But.  There are other warriors out there who are in pain.  They’re having a frustrating time with dealing with bipolar.  Medications are causing bad side effects.  I understand.  What I can tell you from experience is don’t give up.

I’m gonna sum it all up and say what has worked for me might not work for you.  But I can tell you that you must have a desire to get well, dedication to find a successful treatment plan, discipline to stick with the treatment plan and the determination to beat this very challenging competitor.

Good luck warriors.  You are not alone.


28 thoughts on “A Letter To All The Bipolar Warriors

  1. Well said, Amy. It’s a battle and sometimes it feels like it’s all uphill. I’ve reached my plateau and things are easier now but I still have to be vigilant to stay this way. You are so right, it takes hard work and determination. Thanks for writing.

    Liked by 1 person

  2. I’m usually ok with taking meds for my illness, but find it frustrating that sometimes I face stigma from pharmacy staff. Just because I’m taking Dexedrine for my depression doesn’t mean I’m a pill abuser… but I guess pushing through that is just part of being a warrior. Thanks for the encouragement!

    Liked by 1 person

  3. Good information and advice. I think it helps people just reading your posts and knowing there’s someone out there that has been through it and cares about the people and world around them.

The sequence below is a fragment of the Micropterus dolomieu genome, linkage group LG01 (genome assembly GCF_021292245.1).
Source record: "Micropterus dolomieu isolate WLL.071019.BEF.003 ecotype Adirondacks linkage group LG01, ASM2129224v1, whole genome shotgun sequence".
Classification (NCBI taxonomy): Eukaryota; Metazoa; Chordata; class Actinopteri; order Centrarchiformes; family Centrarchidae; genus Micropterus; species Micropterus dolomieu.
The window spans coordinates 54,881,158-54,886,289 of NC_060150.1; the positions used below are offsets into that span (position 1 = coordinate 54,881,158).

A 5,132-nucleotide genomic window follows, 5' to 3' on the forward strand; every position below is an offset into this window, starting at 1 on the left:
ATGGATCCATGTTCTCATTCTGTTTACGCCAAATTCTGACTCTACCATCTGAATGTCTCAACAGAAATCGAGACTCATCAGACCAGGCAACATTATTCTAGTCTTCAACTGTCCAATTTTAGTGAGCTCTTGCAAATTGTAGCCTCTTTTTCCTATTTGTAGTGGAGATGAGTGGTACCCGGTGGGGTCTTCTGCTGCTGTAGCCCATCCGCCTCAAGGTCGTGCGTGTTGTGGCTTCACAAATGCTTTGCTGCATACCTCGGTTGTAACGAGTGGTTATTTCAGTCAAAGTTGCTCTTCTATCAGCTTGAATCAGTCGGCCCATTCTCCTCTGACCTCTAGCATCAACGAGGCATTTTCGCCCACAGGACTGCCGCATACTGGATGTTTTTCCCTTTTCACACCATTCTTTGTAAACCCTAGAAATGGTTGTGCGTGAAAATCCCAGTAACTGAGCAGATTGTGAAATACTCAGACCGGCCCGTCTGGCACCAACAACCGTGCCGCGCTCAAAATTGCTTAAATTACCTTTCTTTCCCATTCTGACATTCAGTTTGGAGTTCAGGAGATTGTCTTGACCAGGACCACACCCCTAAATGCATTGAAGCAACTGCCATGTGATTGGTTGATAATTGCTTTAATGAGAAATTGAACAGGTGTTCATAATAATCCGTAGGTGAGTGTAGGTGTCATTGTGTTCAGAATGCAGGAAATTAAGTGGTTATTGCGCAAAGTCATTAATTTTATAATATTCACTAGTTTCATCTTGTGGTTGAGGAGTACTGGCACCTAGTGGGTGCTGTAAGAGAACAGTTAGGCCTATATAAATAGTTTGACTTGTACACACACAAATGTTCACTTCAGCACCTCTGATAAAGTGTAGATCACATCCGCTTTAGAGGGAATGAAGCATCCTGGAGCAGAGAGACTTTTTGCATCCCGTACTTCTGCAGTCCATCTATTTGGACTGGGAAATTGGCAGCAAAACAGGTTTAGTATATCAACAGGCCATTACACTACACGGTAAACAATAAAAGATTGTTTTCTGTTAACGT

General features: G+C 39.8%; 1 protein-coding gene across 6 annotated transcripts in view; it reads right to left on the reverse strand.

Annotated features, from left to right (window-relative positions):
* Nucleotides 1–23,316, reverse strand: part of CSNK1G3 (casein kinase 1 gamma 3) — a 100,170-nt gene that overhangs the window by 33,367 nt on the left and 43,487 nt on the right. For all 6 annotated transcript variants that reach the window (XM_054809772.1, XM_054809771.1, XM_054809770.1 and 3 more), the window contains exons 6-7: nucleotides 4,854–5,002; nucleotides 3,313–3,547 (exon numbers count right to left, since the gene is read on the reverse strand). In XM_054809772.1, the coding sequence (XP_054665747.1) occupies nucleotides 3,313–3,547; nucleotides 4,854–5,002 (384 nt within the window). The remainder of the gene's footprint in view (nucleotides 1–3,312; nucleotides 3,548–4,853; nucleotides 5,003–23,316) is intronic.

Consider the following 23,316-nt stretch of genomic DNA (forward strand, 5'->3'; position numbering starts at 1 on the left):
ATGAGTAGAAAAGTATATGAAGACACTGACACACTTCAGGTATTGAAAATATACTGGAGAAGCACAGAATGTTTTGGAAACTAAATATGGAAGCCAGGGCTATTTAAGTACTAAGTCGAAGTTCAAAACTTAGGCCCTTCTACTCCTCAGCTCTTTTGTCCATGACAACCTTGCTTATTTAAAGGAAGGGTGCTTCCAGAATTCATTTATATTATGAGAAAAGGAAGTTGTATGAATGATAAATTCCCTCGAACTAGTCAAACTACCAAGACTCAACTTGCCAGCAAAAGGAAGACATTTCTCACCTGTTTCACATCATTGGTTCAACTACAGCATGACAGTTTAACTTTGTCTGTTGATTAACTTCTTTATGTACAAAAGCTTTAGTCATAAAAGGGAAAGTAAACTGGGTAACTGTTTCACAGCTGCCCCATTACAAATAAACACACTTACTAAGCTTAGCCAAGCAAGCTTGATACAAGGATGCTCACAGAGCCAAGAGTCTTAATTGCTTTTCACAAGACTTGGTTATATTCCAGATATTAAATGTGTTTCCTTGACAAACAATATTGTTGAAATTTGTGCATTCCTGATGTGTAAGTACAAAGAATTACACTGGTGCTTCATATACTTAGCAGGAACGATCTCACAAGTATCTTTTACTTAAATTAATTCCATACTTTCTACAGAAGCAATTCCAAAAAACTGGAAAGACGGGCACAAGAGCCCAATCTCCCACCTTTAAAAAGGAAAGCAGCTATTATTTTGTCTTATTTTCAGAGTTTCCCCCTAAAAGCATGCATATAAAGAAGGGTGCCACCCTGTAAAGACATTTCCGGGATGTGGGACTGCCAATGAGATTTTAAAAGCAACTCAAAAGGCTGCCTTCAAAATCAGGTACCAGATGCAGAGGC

Liked by 1 person

  4. I’ve been diagnosed bipolar since 13 years old and you’re right, it’s the biggest competitor I face. The medication is so important and that is definitely a long and arduous process to find the right combo. The same with finding the right doctors. I’ve had the right balance now for several years and i use essential oils to help ease my mental, physical and emotion self as well. Such a crazy fight to fight but i think people like you, and myself as well, who put it all out there make it easier for those you wrote this letter to to feel better and feel hopeful.

    Liked by 1 person

  5. Love this! I started my journey in 2006, but for the last 6mos I have been treatment complaint (longest stretch yet). Just started writing again, which feels so good!

    Liked by 1 person

    1. Good for you! Glad you’re writing and getting the proper treatment. Learn everything you can about how the symptoms effect you, what your triggers are and doesn’t hurt to have health coping strategies for symptoms. Writing is for sure one of them!

      Liked by 1 person

      1. I don’t know why, but I just received the notification about your reply! I appreciate your kind words – writing has been a thrill, that’s for sure.

        Liked by 1 person

Leave a Reply

Fill in your details below or click an icon to log in:

WordPress.com Logo

You are commenting using your WordPress.com account. Log Out /  Change )

Google photo

You are commenting using your Google account. Log Out /  Change )

Twitter picture

You are commenting using your Twitter account. Log Out /  Change )

Facebook photo

You are commenting using your Facebook account. Log Out /  Change )

Connecting to %s